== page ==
Join us, B.?

              Liked by 1 person

            2. I am following you and the Project so far. I am busy reading right now … 😉
              Just now I am not sure, what to do to participate, the material is quite overwhelming. I have, of course, my own thoughts about improvement, and would like to put them down and then send them to you. Then you can see, what might be useful and what does not fit in.

              One thing is certain, we have to get off the competition thinking and this sorting people into winners and losers. This is not as bad in Europe as it is in the US though. Cooperation is what we need, not competition.

              Liked by 2 people

            3. Exactly! Thank you!
              Did you mean you are reading around the blog site, or that you are reading the 5th draft?
              (if you are reading the 5th draft, comments on that page are perfect, as are comments on any post that you see, any thoughts at all are fine! )
              And comments on anything that is overwhelming or confusing is also most helpful!
              Thank you so much!!

              Liked by 1 person

            4. Coolness! Thank you! No worries, take your time: I don’t want to rush or overwhelm you -I find that even when I was teaching in the classroom, I tend to want to give too much information too quickly, sorry!

              Liked by 1 person

            5. Oh, and I’ve also started a preliminary/testing site for the Project, on, although I’m not thrilled with what I see there, it was the only place I could think of to put up a temporary portal, as I mentioned on the Call for Helping Hands post. I don’t know if it helps or makes things worse?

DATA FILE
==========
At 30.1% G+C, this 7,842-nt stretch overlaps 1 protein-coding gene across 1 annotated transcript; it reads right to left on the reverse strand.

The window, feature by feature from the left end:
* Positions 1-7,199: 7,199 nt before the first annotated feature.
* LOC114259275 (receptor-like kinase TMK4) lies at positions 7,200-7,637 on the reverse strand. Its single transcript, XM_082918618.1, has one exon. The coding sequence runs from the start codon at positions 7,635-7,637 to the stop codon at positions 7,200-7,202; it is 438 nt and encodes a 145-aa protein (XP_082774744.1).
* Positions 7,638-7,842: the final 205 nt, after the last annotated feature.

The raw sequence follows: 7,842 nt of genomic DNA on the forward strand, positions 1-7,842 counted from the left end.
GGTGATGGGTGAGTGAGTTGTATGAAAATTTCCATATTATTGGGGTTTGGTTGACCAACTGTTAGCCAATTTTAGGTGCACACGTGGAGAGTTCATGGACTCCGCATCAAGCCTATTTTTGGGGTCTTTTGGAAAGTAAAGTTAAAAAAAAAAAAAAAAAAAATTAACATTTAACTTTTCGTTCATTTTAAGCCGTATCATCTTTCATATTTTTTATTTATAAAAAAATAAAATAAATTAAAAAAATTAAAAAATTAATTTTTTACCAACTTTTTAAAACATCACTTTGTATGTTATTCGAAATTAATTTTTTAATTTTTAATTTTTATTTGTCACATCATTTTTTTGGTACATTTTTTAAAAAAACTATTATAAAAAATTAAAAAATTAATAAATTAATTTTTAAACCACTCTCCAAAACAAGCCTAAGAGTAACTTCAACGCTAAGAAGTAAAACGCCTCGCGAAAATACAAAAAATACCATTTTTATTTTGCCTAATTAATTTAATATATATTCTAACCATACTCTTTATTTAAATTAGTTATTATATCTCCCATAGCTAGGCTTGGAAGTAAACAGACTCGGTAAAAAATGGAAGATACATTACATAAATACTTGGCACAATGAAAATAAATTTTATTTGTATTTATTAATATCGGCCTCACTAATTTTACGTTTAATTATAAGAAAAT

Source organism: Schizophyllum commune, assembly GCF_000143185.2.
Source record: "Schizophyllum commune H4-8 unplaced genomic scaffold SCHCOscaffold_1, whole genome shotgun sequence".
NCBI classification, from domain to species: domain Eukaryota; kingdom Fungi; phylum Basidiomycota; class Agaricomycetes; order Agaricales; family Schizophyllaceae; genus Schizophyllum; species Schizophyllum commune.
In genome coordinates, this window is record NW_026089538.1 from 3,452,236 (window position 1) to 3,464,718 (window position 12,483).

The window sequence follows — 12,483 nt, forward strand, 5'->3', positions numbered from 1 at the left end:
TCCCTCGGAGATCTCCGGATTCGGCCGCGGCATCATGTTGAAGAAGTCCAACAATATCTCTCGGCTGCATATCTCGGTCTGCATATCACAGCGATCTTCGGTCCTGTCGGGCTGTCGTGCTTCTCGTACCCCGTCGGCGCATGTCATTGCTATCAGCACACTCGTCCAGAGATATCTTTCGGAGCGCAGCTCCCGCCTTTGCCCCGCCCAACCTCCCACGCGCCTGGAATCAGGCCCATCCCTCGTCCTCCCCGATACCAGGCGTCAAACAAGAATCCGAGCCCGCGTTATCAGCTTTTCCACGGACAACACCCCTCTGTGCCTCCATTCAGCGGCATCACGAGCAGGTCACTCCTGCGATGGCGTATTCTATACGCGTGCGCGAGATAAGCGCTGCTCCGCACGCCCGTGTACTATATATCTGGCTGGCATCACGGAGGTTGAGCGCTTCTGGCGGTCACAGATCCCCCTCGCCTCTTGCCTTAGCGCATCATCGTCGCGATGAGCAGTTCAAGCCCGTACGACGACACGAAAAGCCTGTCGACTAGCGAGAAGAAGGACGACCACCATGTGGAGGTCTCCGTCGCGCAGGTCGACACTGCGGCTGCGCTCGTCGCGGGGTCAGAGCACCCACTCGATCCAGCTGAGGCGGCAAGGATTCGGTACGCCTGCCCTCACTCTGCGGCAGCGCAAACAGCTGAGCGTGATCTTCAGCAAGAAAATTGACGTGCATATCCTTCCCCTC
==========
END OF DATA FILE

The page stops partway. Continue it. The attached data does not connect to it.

Liked by 1 person

            6. Because a friend told me to.
              Well, she was the only person to that point, back in November, taking an interest in the project, when I first began looking for Beta Readers, and I didn’t want to offend her, and I also figured she might have a point that I didn’t understand, so I did it, though now I wish that I’d just continued focusing on getting the book finished.
              It’s really hard to find Beta Readers, especially, I guess, for a book that will not be traditionally published. I want to publish it straight to the Public Domain so that anyone can download it, read it, and even modify it for their own community’s needs, as long as they don’t sell it (ok, if there’s a market, which I highly doubt, I’d try to sell it, as long as it’s always free online, but no publisher would accept that, I think).

              Liked by 1 person

            7. I think you are right, if a book is free of charge online, a publisher won’t touch it. I like the free of charge online idea. It won’t make you rich, of course, but it might help many people.
              I will read the 5th draft next, so I know what we are talking about 😉

              Liked by 1 person

            8. Thank you so much!
              That’s alright, about not getting rich, I’ve carefully stewarded my savings and am ok for a year or so, and I might get hit by a bus tomorrow, so I want this work ready, and the baton passed on to someone or a group of people (an extrovert or three, I imagine) who will take it and run with it. My part is really, as I see it, just writing historical fiction!

              Liked by 1 person